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Life Lessons with Judy Simon
Torah Tidbits Audio
Before making Aliyah to Israel, Tzvi Fishman was a Hollywood screenwriter. He has co-authored 4 books with Rabbi David Samson, based on the teachings of Rabbi Kook, Eretz Yisrael, Art of T'shuva, War and Peace, and Torat Eretz Yisrael.
Sivan 5, 5770, 5/18/2010
One of the major themes of the book of Ruth, which we read on Shavuot, is the great value of kindness. When Elimelech abandons the Land of Israel with his wife, Naomi, and their two grown sons, Machlon and Kilyon, during a famine, he is slain in Divine punishment. While the halacha allows a person to leave the Land of Israel during a severe famine, it is not a saintly manner of behavior. Since Elimelech was the leader of the Jewish People at the time, his behavior was particularly reprehensive. After marrying women from Moav, his sons were also Divinely stricken for their actions. Instead of resuming her life with her people in Moav, Naomi’s daughter-in-law, Ruth, vows her unflinching loyalty to Naomi, to the Jewish People, and to G-d. Her great kindness to Naomi is one of the great lessons of the story. Boaz, too, demonstrates great kindness in helping them when they return to Israel, and in taking Ruth for his wife. It is out of this great foundation of kindness that the seeds of King David were planted.
One of the pillars of the Jewish holidays is to make sure that poor people have what they need to celebrate at the festival meals. Yesterday, Rabbi Leon Levi, distributed tzedakah and 5 chickens per family to dozens of Torah scholars who learn in kollels, and who are financially hard pressed to meet the expenses of the holiday.
Caring about others
Another type of kindness is to teach a person something that can benefit him in his life. While a school child may not want to learn arithmetic or a foreign language, this knowledge can prove to be important tools in his life. Similarly, a child may resent being told that playing in the street can be dangerous, but the warning is for his benefit.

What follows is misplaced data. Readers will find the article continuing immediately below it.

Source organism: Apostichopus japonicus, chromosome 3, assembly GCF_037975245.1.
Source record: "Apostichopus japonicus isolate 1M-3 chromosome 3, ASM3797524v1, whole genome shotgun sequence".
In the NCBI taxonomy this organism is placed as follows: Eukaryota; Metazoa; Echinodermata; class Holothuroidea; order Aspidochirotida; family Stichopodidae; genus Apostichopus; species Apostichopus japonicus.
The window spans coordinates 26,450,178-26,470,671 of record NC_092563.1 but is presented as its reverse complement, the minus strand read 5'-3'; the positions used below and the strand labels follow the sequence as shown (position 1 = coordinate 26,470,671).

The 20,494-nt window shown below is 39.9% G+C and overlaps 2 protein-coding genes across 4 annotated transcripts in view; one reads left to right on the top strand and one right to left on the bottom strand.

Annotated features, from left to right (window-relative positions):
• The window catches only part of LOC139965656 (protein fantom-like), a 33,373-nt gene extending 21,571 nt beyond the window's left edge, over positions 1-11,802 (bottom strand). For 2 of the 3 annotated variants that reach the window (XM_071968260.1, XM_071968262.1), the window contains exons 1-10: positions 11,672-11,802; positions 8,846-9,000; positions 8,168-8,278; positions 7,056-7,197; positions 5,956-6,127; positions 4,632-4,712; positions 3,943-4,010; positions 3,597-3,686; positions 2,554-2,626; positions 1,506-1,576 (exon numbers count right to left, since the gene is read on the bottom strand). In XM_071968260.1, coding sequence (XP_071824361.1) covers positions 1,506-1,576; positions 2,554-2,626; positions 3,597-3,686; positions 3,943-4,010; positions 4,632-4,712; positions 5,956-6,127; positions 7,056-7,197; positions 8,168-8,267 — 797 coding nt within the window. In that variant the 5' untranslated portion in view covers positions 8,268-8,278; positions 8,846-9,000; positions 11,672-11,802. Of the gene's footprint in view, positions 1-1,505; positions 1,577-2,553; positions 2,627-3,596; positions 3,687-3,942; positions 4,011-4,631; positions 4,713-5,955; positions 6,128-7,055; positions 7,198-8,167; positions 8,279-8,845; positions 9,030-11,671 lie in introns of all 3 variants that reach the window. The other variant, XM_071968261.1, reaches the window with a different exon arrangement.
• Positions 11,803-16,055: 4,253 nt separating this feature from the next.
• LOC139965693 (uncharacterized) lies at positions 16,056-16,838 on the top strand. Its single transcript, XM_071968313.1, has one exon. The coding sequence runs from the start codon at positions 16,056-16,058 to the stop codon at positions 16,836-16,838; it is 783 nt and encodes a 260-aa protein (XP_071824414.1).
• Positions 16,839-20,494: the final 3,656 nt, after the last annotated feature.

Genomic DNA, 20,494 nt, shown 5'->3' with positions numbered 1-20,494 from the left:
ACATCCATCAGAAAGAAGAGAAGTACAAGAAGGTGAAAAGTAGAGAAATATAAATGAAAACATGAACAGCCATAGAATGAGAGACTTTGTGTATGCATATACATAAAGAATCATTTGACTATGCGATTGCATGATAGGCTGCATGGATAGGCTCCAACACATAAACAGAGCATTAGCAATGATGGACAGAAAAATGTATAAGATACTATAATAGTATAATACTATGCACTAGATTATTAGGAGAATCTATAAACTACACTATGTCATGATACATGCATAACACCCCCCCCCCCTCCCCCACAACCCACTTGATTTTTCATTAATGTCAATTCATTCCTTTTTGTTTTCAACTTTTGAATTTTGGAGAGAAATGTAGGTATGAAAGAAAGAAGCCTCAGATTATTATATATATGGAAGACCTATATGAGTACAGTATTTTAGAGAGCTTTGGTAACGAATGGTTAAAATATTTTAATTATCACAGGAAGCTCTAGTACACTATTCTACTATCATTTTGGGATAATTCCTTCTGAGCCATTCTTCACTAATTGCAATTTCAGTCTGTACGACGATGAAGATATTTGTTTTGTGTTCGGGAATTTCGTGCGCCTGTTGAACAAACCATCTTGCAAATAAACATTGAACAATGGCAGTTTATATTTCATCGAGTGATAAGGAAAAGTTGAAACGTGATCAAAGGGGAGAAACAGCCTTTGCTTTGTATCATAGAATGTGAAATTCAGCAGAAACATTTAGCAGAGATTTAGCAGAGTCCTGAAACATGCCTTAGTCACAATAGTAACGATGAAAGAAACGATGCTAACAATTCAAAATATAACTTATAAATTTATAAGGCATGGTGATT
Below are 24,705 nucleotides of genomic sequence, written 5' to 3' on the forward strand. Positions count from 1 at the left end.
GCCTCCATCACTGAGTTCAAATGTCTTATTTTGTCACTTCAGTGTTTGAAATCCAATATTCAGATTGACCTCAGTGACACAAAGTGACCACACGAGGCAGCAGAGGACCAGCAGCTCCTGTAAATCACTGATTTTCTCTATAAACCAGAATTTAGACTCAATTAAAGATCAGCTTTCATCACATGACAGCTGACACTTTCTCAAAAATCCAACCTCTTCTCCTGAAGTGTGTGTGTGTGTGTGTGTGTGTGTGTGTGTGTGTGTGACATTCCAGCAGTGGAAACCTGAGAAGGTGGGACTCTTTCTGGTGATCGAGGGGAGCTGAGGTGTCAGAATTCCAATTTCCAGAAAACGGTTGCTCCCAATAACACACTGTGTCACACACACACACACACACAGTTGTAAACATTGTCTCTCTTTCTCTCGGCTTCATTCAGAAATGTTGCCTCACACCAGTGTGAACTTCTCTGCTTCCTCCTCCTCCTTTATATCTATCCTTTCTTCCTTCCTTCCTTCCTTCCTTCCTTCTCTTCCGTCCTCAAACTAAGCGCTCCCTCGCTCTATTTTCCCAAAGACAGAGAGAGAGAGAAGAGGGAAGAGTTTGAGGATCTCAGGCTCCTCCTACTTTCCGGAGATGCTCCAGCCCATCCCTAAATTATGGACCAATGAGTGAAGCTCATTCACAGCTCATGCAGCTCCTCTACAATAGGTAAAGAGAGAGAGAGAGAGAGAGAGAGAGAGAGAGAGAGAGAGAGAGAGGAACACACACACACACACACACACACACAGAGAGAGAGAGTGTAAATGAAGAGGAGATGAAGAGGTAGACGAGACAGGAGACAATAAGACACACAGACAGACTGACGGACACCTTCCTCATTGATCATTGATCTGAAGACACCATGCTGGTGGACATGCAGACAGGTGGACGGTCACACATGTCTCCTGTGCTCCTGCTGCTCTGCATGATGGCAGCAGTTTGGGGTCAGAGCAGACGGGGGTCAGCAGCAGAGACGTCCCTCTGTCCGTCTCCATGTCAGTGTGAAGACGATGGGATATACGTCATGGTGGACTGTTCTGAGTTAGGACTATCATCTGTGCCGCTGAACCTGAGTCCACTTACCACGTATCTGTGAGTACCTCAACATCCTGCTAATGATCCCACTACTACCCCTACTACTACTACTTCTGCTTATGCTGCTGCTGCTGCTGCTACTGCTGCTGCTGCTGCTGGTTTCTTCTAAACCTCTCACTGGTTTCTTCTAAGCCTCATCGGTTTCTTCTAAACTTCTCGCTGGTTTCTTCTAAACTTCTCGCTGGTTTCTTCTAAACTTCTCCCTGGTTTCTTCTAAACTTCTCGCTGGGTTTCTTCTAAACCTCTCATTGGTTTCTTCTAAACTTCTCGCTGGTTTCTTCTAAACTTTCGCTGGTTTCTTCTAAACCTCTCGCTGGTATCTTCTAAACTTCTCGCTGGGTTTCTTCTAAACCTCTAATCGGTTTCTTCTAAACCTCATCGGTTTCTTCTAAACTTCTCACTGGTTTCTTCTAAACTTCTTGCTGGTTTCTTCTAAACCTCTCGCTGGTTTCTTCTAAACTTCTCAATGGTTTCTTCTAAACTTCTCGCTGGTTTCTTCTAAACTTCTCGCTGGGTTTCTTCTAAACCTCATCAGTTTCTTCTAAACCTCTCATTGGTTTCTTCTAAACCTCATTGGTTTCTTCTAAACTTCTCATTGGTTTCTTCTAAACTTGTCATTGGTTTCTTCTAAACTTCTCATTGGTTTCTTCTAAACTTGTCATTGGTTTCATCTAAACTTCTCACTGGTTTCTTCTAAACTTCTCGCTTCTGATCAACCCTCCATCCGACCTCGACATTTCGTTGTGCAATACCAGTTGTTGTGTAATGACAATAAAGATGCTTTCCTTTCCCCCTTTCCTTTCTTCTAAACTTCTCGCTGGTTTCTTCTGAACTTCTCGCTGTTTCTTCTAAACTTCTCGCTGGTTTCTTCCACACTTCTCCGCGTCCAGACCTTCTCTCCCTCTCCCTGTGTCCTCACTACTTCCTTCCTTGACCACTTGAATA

This brings us to the question: why was the Torah given in the wilderness of Sinai? One answer, favored by Diasporites, is that the Torah was given in the wilderness of Sinai to demonstrate that the Torah can be kept anywhere, not only in the Land of Israel. This reasoning ignores the teaching of “The Kuzari” and the Torah itself, that the Sinai Peninsula is a part of the Land of Israel, which extends southward until the Nile River. According to this understanding, the Torah was indeed given to the Jewish People in Israel, to show that this is where the Torah is supposed to be kept.
But even if we want to grant credibility to the “anywhere in the world” point of view, the Torah itself soon teaches us otherwise, when Hashem tells the Jewish People that they have lingered in Sinai long enough, and that it is time to go up and take possession of all of the Land of Israel (Devarim, 1:5-8).
Thus the Torah was given in Sinai precisely to teach us that the Torah and the commandments aren’t meant to be performed there, but rather in the Land of Israel.
Tags: Jewish World